6 N.S. Vitek, I.G. Danilov / Cretaceous Research 43 (2013) 48e58 53 foramen posterius canalis carotici interni. Those foramina are located below the basioccipital tubercle, in contrast to Campanian specimens of Axestemys splendida Hay, 1908, in which the foramen posterius canalis carotici interni are located within the tubercle (Gardner, 1992; Gardner et al., 1995). Although part of the basisphenoid is missing in the larger braincase (ZIN PH 33/17), the location of its contacts is preserved in the smaller braincase (ZIN PH 33/17, Fig. 3C, D). It contacts the pterygoids laterally and the basioccipital posteriorly, as in other trionychids. There is a noticeable constriction along the length of the smaller braincase (Fig. 3C, D), but the condition in the larger braincase is unclear. The occipital condyles are missing in both braincases. However, it is clear from the surface of exposed bone in the larger braincase (ZIN PH 33/17) that the basioccipital made up the lower third of the element (Fig. 2E, F). In posterior view, the basioccipital contacts the exoccipitals dorsally, and because of this contact does not contribute to the foramen magnum. Laterally, it briefly contacts the pterygoids. In ventral view (Figs. 2C, D, 3C, D), the basioccipital contacts the basisphenoid anteriorly and the pterygoids laterally. The exoccipitals frame the foramen magnum laterally and ventrally (Figs. 2E, F, 3G, H). In posterior view, they contact the supraoccipital dorsally, the opisthotics dorsolaterally, the pterygoids ventrolaterally, and the basioccipital ventrally along the dorsal surface of the basioccipital turbercle. Dorsally, both the exoccipital and opisthotic participate in a process that descends ventrally toward the pterygoid. However, that process and the pterygoid do not meet. The contribution of both bones to such a process is similar to that of Gilmoremys lancensis Gilmore, 1928 from the Late Cretaceous of North America (Joyce and Lyson, 2011). Ventrally, a similar process that ascends dorsally is formed mainly by the exoccipital with a small contribution from the pterygoid in the larger braincase. Each exoccipital has two hypoglossal foramina in the larger skull. Only one hypoglossal foramen in total is visible on the smaller braincase, but that region of the skull is incompletely preserved. The crista supraoccipitalis is not preserved. In posterior view (Figs. 2E, F, 3G, H), the supraoccipital forms the dorsal margin of the foramen magnum and contacts the exoccipitals ventrally. In dorsal view (Figs. 2A, B, 3A, B), the supraoccipital contacts the parietals anteriorly, the prootics anterolaterally and the opisthotic posterolaterally. In dorsal view (Figs. 2A, B, 3A, B), the opisthotic contacts the quadrate laterally, the prootic anteriorly, the supraoccipital anteromedially, and the exocccipital posteromedially. In posterior view (Figs. 2E, F, 3G, H), the opisthotic contacts the quadrate laterally and the exoccipital medially. The opisthotic does not completely subdivide the fenestra postotica (see above). The supraoccipital and opisthotic do not form a rounded ridge that clearly forms a boundary between the posterior and dorsal surfaces, like the ridge present in Khunnuchelys spp. (Brinkman et al., 1993). However, the supraoccipital and opisthotic do form a small, relatively sharp ridge anterior to the posterior surface of the fossil (Fig. 2E, F). The formation of this ridge also produces a small, concave surface above the fenestra postotica and lateral to the foramen magnum. The smaller braincase (ZIN PH 18/17) also has a ridge and a concave surface, but the ridge is even less pronounced and more anteriorly positioned (Fig. 3G, H). The quadrate entirely encloses the incisura columella auris (Figs. 2G, H, 3E, F). In the cavum tympanum, a low ridge partially encircles the incisura columella auris. The quadrate makes up part of the foramen nervi trigemini in both braincases. The prootic contributes to the dorsal margin of the foramen. Which bones contribute to the rest of the margin is unclear, although a fragment of what is probably the epipterygoid is visible along the dorsal margin of the right foramen nervi trigemini in the larger braincase. In dorsal view (Figs. 2A, B, 3A, B), the quadrate contacts the prootic anteromedially and the opisthotic posteromedially. On the larger braincase, a broken region indicates a contact with the squamosal that would have covered the lateral part of the quadrate and the cavum tympanum. In dorsal view, the prootic is relatively rectangular in form, as opposed to the more triangular shape of the prootic in specimens of Khunnuchelys spp. It makes up a majority of the processus trochlearis oticum in comparison to the variably preserved quadrate and parietal, but in no specimen is the entire process preserved (Figs. 2A, B, 3A, B). Therefore, estimating the proportion of contribution of different bones is not possible (see above). The prootic contacts the quadrate laterally, the parietal anteromedially, the supraoccipital posteromedially, and the opisthotic posteriorly. The suture with the quadrate is relatively straight and perpendicular to the processus trochlearis oticum. The foramen stapedio-temporale is located within the suture between the quadrate and the prootic. In ventral view, the prootic contacts the parietal anteriorly and the quadrate posteriorly. The only remains of the mandible are partial dentaries (ZIN PH 29/17 Fig. 4MeP; ZIN PH 31/17, Fig. 4QeV). The smaller dentary preserves the anterior part of the coronoid process, which is not as steeply angled as that in Gilmoremys lancensis, and therefore probably not as high when it was complete (ZIN PH 29/17, Fig. 4M, N). The specimen also preserves a shallow dentary pocket, similar to that seen in Aspideretoides foveatus Leidy, 1856 (Fig. 4O, P; Gardner et al., 1995). The larger dentary preserves a low, rounded pair of ridges at the dentary symphysis (Fig. 4Q, R). The ridges are not similar to the single, high symphyseal ridge found in Aspideretes Hay, 1904 (Meylan, 1987). Remarks. The unique character combination of basisphenoidepalatine contact. position of the foramen posterius canalis carotici interni completely within pterygoid, closed incisura columella auris, the anterior limit of cheek emargination formed by the jugal, the lack of a visible groove for the stapedial artery on the prootic and parietal, and the limited contribution of the quadrate to the processus trochlearis oticum, diagnose these specimens as belonging to Trionychidae. The shape of the prootic and maxilla, the lack of a maxillary contribution to the temporal arch, the lack of parietal contribution to the processus trochlearis oticum, the lack of palatal grooves, the thinness of the skull roof as seen in the parietals, the contribution of the jugal to the orbital margin, and the smaller size of the preserved elements all indicate that this taxon is distinct from Khunnuchelys. Prior to its description, the specimens were provisionally referred to as Aspideretoides sp. (Danilov and Vitek, 2009, 2012). However, no skull characters were ever provided to diagnose that clade. Only two species with preserved skull material have ever been referred to Aspideretoides. One, Axestemys splendida (formerly Aspideretoides splendidus), differs from the material described above in its larger size, position of the foramen posterius canalis carotici interni, and in the shape of the basisphenoid (Gardner et al., 1995; Vitek, 2012). In comparison to the other species, Aspideretoides foveatus, the material described above is similar in its shallow dentary pocket and general skull shape (Gardner et al., 1995). There are no clear differences between the two skulls, but important characters for either taxon, including the shape of the dorsal margin of the external nares, the shape of the basisphenoid, and the position of the foramen posterius canalis carotici interni, are unknown in one or both species and prevent full comparison. The confluent fenestra postotica and foramen jugulare posterius, as well as the lack of an extensive secondary palate indicate that the material does not represent a taxon of Cyclanorbinae
8 N.S. Vitek, I.G. Danilov / Cretaceous Research 43 (2013) 48e58 55 Hummel, 1929 or Plastomenidae Hay, 1908 (Meylan, 1987; Joyce and Lyson, 2011). In addition, the placement of the foramen posterius canalis carotici interni, the absence of a single, distinct symphyseal ridge, the participation of the quadrate in the foramen nervi trigemini, and contact between the exoccipitals and pterygoid, indicate that the material does not represent a member of Chitrini Gray, 1870, Aspideretini Meylan, 1987, Pelodiscini Meylan, 1987, and Trionychina Fitzinger, 1826 (sensu Meylan, 1987). The material cannot be definitively excluded from Apalonina Meylan, 1987, but neither is it clear whether this material has the large intermaxillary foramina and maxillae divided by the vomer that are apomorphic characters for Apalonina. Given that the material does not have its own apomorphic characters and cannot be clearly assigned to any named clade, we refer the material to Trionychini indet. pending the discovery of additional material. 3. Discussion In the original description of Khunnuchelys, the dorsal occipital ridge and the concave surface below it made up of the opisthotic and supraoccipital were considered important diagnostic characters (Brinkman et al., 1993). Those features are clearly visible in specimens of Khunnuchelys described here and elsewhere (Brinkman et al., 1993; Danilov pers. comm.), but similar structures, especially a concave surface above the fenestra postotica in posterior view, are present in other taxa, including the indeterminate trionychine taxa described above, and variably in Lissemys punctata Lacépède, 1788 (e.g., UMMZ ) and Gilmoremys lancensis (Joyce and Lyson, 2011:fig. 2.3). The highly vaulted palate of K. kizylkumensis is unusual for a trionychid taxon. A similar feature in the North American Paleocene taxon Conchochelys admiribalis Hay, 1905, was interpreted as useful for crushing hard-shelled prey items such as mollusks. Although adaptation to a durophagous diet is one possible function of the unusual palate structure, the link between shape and function is not clear. The enlarged, unvaulted triturating surface in Apalaone ferox was also interpreted as a crushing surface (Ernst and Barbour, 1989). The presence of these similar structures in Khunnuchelys spp. and at least one species of cyclanorbine and plastomenid make a comparison between plastomenids and Khunnuchelys spp. potentially informative. Although both clades display some secondary infolding of the palate, the infolding in Plastomenidae is made up of the maxillae, which almost meet at the midline of the palate. In contrast, the maxillae of Khunnuchelys spp. are not at all infolded, and instead form only a single, vaulted surface in palatal view. The palatines are strongly infolded, and almost meet at the midline to encircle the palatal groove (Danilov, pers. comm.). It is notable that G. lancensis has a deep medial groove in the palatines posterior to the secondary palate of the maxillae (Joyce and Lyson, 2011:figs. 3.2, 4.2, 5.2), which is similar to the characteristic groove of Khunnuchelys spp. Other skull characters of Plastomenidae, such as an elongate snout and the separation of the foramen jugulare posterius from the fenestra postotica, are not present in K. kizylkumensis. However, K. erinhotensis has a process of the opisthotic that separates the foramen jugulare posterius from the fenestra postotica, although further comparison is not possible because a single partial skull is the only known specimen of the species. Despite the presence of multiple skulls of K. kizylkumensis, the lack of shell material for this taxon (see below) as well as the obscured sutures in the more complete specimens means that only ten out of thirty-seven skull characters useful for phylogenetic analysis can be scored for this taxon. Although highly incomplete taxa occasionally can provide valuable phylogenetic information (Kearney and Clark, 2003), in a preliminary phylogenetic analysis based on all available material of Khunnuchelys kizylkumensis, we were unable to resolve sister relationships between Khunnuchelys and other taxa within Trionychidae. Therefore, although there is no phylogenetic support for any hypothesis of relationships between Khunnuchelys and other trionychids, the preliminary comparison above raises the possibility that Khunnuchelys, although not itself a plastomenid, may be more closely related to plastomenids and cyclanorbines than to trionychines. On the other hand, if Khunnuchelys spp. are associated with forms similar to Trionyx kansaiensis, then the evidence potentially linking Khunnuchelys to plastomenids is weak given the lack of shared, derived shell characters common to both T. kansaiensis and plastomenids. At least one other specimen of an extinct trionychid has been identified from the Dzharakuduk locality. A basisphenoid was figured in dorsal view by Nessov (1987, pl. II, fig. 9) and identified as Trionyx sp. Its repository is unknown and we did not examine this specimen. No characters that allow attribution of this specimen to one of two trionychid taxa known from Dzharakuduk are observable on the published figure. For this reason, we tentatively consider it as Trionychidae indet. Other indeterminate fragments, including a fragment of the articular surface of a mandible (Fig. 4W, X), have also been recovered from Dzharakuduk. In dorsal view of the mandible fragment, the surangular contributes to the fossa Meckelii and makes up just under half of the articular area. In extant Trionychidae and Carettochelys insculpta Ramsay, 1886, the surangular makes up at least half, if not more, of the area articularis mandibularis (Meylan, 1987). Both the medial and lateral sides of the mandible fragment are covered in matrix and glue. Therefore, the number and position of the foramen nervi auriculotemporalis cannot be determined. For any part of the trionychid skull, only two morphotypes at most are discernable among the fossil material from Dzharakuduk. Although there are a large number of indeterminate fragments that cannot be attributed to one or the other morphotype, there are none that suggest the possibility of a third morphotype. Of the 18 skull specimens, 16 can be identified as one of the two morphotypes, and 2 are indeterminate. Among the shell material of trionychids from the same locality, we cannot discern more than two morphotypes for any one part of the shell, although there is the possibility that a third morphotype is present among indeterminate fragments with extensive callosities covering the external surface of plastral bones (Danilov and Vitek, 2013). Over one thousand shell fragments have been recovered from the locality, but a majority of them are too incomplete to assign to any morphotype. Many of those fragments have nondiagnostic sculpture patterns on the visceral surface, further precluding identification. One morphotype of both skull and shell material can either be assigned to, or has multiple similarities with, the clade Aspideretoides, which is known from at least one nearly complete skeleton of Aspideretoides foveatus from North America (discussed above). Based on this correspondence, it is probable that the shell material Fig. 3. ZIN PH 18/17, a smaller braincase of Trionychini indet. from the Dzharakuduk locality of the Turonian Bissekty Formation of Uzbekistan. A, photograph and B, line drawing of dorsal view; C, photograph and D, line drawing of ventral view; E, photograph and F, line drawing of lateral view; G, photograph and H, line drawing of posterior view. Dotted lines indicate reconstructed regions. Gray regions indicate matrix. Regions of diagonal lines indicate broken bone. Abbreviations: bo ¼ basioccipital, bs ¼ basisphenoid, cs ¼ concave surface, ex ¼ exoccipital, fpcci ¼ foramen posterius canalis carotici interni, fnt ¼ foramen nervi trigemini, fst ¼ foramen stapedio-temporale, hg ¼ hypoglossal foramen, ica ¼ incisura columella auris, op ¼ opisthotic, pa ¼ parietal, pal ¼ palatine, pr ¼ prootic, pt ¼ pterygoid, qu ¼ quadrate, so ¼ supraoccipital.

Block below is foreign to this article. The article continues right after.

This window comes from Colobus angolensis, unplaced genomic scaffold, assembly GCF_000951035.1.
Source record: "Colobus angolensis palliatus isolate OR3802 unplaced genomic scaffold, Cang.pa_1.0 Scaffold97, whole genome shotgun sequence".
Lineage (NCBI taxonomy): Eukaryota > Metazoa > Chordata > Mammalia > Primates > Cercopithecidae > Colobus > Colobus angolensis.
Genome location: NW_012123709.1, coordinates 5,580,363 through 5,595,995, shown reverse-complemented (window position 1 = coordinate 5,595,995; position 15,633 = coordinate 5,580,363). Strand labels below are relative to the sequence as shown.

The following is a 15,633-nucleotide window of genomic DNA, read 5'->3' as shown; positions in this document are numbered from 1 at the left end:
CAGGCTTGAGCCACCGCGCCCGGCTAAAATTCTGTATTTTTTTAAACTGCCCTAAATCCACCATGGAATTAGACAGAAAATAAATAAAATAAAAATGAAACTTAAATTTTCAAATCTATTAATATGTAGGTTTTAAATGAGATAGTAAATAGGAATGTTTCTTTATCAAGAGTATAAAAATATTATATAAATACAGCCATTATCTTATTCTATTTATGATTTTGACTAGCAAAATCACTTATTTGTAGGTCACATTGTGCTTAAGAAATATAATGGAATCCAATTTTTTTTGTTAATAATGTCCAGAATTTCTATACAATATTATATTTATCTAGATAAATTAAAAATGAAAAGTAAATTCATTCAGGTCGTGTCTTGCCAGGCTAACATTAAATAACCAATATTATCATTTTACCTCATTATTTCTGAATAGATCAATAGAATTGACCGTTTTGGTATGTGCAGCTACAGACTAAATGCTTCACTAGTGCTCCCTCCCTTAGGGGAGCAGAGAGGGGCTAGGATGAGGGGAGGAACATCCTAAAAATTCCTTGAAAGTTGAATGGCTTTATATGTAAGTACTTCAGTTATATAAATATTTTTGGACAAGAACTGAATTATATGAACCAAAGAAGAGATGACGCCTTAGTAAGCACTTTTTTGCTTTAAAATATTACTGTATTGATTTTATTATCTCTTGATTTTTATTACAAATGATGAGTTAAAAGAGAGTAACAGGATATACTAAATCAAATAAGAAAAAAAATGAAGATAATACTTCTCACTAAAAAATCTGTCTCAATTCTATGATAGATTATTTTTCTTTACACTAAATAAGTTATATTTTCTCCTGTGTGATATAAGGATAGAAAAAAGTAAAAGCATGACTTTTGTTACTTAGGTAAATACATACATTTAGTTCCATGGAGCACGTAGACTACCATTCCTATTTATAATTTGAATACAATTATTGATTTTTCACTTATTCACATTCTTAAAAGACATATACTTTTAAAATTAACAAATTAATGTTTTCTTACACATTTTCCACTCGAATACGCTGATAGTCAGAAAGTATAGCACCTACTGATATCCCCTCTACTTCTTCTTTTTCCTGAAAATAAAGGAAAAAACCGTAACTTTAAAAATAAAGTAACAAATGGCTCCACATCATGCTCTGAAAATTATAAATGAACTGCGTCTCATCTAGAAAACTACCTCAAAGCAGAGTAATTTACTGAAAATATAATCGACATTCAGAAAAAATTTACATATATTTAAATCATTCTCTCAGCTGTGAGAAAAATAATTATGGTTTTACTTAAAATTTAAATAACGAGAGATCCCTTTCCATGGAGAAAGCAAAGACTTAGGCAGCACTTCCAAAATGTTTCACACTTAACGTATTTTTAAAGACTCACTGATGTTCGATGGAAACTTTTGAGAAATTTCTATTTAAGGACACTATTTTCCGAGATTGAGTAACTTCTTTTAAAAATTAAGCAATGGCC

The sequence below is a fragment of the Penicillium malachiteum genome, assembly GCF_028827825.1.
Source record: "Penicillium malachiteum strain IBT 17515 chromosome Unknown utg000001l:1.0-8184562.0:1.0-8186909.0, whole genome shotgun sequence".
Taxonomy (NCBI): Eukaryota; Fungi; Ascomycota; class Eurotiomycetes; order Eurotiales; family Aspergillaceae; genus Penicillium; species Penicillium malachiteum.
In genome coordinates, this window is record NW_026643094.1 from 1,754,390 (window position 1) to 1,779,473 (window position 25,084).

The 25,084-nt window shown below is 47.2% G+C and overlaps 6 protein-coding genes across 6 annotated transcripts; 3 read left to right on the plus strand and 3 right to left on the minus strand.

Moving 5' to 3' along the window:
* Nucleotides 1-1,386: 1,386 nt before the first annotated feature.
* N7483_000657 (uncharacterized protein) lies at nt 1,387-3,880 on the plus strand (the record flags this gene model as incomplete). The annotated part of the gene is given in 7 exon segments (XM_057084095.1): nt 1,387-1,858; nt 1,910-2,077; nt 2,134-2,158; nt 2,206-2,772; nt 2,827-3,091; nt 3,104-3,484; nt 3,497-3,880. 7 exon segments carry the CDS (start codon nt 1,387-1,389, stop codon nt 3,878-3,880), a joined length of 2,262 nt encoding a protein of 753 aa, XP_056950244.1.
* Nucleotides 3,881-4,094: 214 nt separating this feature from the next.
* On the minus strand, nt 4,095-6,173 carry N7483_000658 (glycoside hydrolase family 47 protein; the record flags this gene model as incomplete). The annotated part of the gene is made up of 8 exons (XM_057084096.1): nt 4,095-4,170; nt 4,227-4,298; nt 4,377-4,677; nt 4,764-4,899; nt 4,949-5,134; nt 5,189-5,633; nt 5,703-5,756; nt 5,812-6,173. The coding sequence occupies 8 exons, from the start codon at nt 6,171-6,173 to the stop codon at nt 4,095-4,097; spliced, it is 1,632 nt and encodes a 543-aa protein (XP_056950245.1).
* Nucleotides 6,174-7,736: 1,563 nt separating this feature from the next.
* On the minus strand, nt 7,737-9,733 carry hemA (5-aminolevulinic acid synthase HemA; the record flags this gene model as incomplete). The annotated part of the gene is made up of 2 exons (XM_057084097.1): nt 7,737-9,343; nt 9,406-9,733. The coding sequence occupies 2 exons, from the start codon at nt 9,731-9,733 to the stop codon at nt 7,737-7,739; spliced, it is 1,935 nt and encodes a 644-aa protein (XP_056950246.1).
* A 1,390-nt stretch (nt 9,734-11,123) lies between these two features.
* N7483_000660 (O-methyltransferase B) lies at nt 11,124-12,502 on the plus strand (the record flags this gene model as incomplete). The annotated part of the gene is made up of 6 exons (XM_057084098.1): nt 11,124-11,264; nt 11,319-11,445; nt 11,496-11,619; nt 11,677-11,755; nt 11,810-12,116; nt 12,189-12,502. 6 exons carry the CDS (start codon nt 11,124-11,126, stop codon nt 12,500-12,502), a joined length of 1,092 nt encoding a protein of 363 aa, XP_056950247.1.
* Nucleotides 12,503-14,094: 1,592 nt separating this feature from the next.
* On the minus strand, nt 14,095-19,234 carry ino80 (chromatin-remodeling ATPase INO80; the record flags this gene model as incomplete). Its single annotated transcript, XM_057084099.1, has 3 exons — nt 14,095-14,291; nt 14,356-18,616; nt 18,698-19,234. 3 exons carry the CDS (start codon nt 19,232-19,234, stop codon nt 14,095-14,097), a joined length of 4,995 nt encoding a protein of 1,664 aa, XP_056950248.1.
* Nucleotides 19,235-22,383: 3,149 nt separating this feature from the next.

10 N.S. Vitek, I.G. Danilov / Cretaceous Research 43 (2013) 48e58 57 assigned to Aspideretoides cf. riabinini (Danilov and Vitek, 2013) belongs to the same taxon as the skull material described above as Trionychini indet. In addition, the presence of the giant skull-based taxon Khunnuchelys kizylkumensis as well as material either referable to or similar to the giant shell-based taxon Trionyx kansaiensis from both this locality and localities in the Santoniane Campanian Bostobe Formation (Vitek and Danilov, 2010) is notable. Gigantic size alone is a tenuous character to use for proposing skullshell association, but in both formations only one gigantic species of trionychid is present, and it is most parsimonious to infer that the single giant skull-based taxon and the single giant shell-based taxon probably belong to a single species (Danilov and Vitek, 2009; Vitek and Danilov, 2010). Interestingly, the skull material has a beak-like maxilla and the shell material has a strong anterior emargination reminiscent of other megacephalous turtles, including Platysternon Gray, 1831 as an extreme example (Ernst and Barbour, 1989; Vitek and Danilov, 2010). However, conclusively linking shell taxa to the skull taxa described above is currently impossible. Although thousands of fragments were collected, no diagnostic skull and shell material from a single individual were discovered in association. The only previously known taxon of Trionychidae from that locality is K. kizylkumensis, itself a skull-only taxon. In addition, the large number of indeterminate fragments leaves open the possibility, however small, that a third taxon was present. Therefore, although we think it is highly likely that the two smaller forms of Trionychini are two parts of a single species and the two giant forms that do not belong within Trionychini are two parts of a single species, we cannot make any formal systematic revisions without the discovery of associated skull-shell material. Acknowledgments Fieldwork for this study, as well as for our previous study (Danilov and Vitek, 2013) was funded by grants from the National Science Foundation (EAR and ) and National Geographic Society ( and ) to J. D. Archibald and H.-D. Sues, and US Civilian Research and Development Foundation grant RUB ST-07 to Alexander Averianov and J. D. Archibald. We thank all members of the URBAC expedition for their help during fieldwork. Laboratory work for this study was funded by a grant from the President of the Russian Federation to the Leading Scientific Schools NSh to I.G.D and by a GSA Graduate Student Research Grant to N.S.V. 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